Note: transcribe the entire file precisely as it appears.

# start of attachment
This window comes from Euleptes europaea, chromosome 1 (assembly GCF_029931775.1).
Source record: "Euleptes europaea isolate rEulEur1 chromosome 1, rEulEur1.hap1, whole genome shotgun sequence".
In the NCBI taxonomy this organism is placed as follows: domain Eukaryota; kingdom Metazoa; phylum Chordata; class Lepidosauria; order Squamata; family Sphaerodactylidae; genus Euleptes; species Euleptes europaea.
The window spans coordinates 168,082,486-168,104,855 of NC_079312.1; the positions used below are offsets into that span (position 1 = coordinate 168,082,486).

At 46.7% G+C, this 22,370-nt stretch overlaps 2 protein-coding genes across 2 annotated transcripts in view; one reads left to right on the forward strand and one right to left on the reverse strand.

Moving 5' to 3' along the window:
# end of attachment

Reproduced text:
This window comes from Euleptes europaea, chromosome 1 (assembly GCF_029931775.1).
Source record: "Euleptes europaea isolate rEulEur1 chromosome 1, rEulEur1.hap1, whole genome shotgun sequence".
In the NCBI taxonomy this organism is placed as follows: domain Eukaryota; kingdom Metazoa; phylum Chordata; class Lepidosauria; order Squamata; family Sphaerodactylidae; genus Euleptes; species Euleptes europaea.
The window spans coordinates 168,082,486-168,104,855 of NC_079312.1; the positions used below are offsets into that span (position 1 = coordinate 168,082,486).

At 46.7% G+C, this 22,370-nt stretch overlaps 2 protein-coding genes across 2 annotated transcripts in view; one reads left to right on the forward strand and one right to left on the reverse strand.

Moving 5' to 3' along the window: